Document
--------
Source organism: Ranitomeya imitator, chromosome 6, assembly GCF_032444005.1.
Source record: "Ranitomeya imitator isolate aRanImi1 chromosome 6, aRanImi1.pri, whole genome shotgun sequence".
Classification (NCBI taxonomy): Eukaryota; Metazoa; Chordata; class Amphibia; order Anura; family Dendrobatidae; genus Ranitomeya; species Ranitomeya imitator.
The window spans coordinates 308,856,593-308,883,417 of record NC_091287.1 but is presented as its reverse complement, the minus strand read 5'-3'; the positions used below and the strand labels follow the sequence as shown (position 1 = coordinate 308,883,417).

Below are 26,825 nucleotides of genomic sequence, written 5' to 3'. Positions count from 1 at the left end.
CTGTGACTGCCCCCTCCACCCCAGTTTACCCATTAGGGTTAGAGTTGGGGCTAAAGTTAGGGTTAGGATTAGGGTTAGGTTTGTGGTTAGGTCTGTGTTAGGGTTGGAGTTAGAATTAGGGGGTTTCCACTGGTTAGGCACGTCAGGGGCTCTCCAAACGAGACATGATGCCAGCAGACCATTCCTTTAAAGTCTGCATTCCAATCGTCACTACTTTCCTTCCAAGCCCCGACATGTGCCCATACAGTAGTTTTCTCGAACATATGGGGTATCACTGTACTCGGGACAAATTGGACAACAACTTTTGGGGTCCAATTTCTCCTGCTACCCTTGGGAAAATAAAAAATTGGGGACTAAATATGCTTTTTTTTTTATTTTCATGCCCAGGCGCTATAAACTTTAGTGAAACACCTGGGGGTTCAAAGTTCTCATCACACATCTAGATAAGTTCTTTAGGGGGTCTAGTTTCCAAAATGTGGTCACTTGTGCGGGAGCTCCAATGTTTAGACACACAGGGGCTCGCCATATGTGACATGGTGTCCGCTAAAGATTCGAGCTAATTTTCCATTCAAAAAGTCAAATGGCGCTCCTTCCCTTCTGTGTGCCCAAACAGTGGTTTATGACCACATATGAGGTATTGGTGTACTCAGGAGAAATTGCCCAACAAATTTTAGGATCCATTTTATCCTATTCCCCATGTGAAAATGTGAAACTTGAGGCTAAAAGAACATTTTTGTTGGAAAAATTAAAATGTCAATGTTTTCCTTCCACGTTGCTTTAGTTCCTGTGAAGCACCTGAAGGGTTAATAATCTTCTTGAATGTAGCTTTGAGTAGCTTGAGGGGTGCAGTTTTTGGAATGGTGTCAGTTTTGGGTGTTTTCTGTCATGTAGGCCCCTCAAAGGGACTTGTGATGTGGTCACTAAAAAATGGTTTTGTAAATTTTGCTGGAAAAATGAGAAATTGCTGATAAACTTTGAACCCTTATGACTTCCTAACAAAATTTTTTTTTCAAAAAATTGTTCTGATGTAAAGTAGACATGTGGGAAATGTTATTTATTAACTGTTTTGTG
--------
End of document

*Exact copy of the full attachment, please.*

Source organism: Ranitomeya imitator, chromosome 6, assembly GCF_032444005.1.
Source record: "Ranitomeya imitator isolate aRanImi1 chromosome 6, aRanImi1.pri, whole genome shotgun sequence".
Classification (NCBI taxonomy): Eukaryota; Metazoa; Chordata; class Amphibia; order Anura; family Dendrobatidae; genus Ranitomeya; species Ranitomeya imitator.
The window spans coordinates 308,856,593-308,883,417 of record NC_091287.1 but is presented as its reverse complement, the minus strand read 5'-3'; the positions used below and the strand labels follow the sequence as shown (position 1 = coordinate 308,883,417).

Below are 26,825 nucleotides of genomic sequence, written 5' to 3'. Positions count from 1 at the left end.
CTGTGACTGCCCCCTCCACCCCAGTTTACCCATTAGGGTTAGAGTTGGGGCTAAAGTTAGGGTTAGGATTAGGGTTAGGTTTGTGGTTAGGTCTGTGTTAGGGTTGGAGTTAGAATTAGGGGGTTTCCACTGGTTAGGCACGTCAGGGGCTCTCCAAACGAGACATGATGCCAGCAGACCATTCCTTTAAAGTCTGCATTCCAATCGTCACTACTTTCCTTCCAAGCCCCGACATGTGCCCATACAGTAGTTTTCTCGAACATATGGGGTATCACTGTACTCGGGACAAATTGGACAACAACTTTTGGGGTCCAATTTCTCCTGCTACCCTTGGGAAAATAAAAAATTGGGGACTAAATATGCTTTTTTTTTTATTTTCATGCCCAGGCGCTATAAACTTTAGTGAAACACCTGGGGGTTCAAAGTTCTCATCACACATCTAGATAAGTTCTTTAGGGGGTCTAGTTTCCAAAATGTGGTCACTTGTGCGGGAGCTCCAATGTTTAGACACACAGGGGCTCGCCATATGTGACATGGTGTCCGCTAAAGATTCGAGCTAATTTTCCATTCAAAAAGTCAAATGGCGCTCCTTCCCTTCTGTGTGCCCAAACAGTGGTTTATGACCACATATGAGGTATTGGTGTACTCAGGAGAAATTGCCCAACAAATTTTAGGATCCATTTTATCCTATTCCCCATGTGAAAATGTGAAACTTGAGGCTAAAAGAACATTTTTGTTGGAAAAATTAAAATGTCAATGTTTTCCTTCCACGTTGCTTTAGTTCCTGTGAAGCACCTGAAGGGTTAATAATCTTCTTGAATGTAGCTTTGAGTAGCTTGAGGGGTGCAGTTTTTGGAATGGTGTCAGTTTTGGGTGTTTTCTGTCATGTAGGCCCCTCAAAGGGACTTGTGATGTGGTCACTAAAAAATGGTTTTGTAAATTTTGCTGGAAAAATGAGAAATTGCTGATAAACTTTGAACCCTTATGACTTCCTAACAAAATTTTTTTTTCAAAAAATTGTTCTGATGTAAAGTAGACATGTGGGAAATGTTATTTATTAACTGTTTTGTG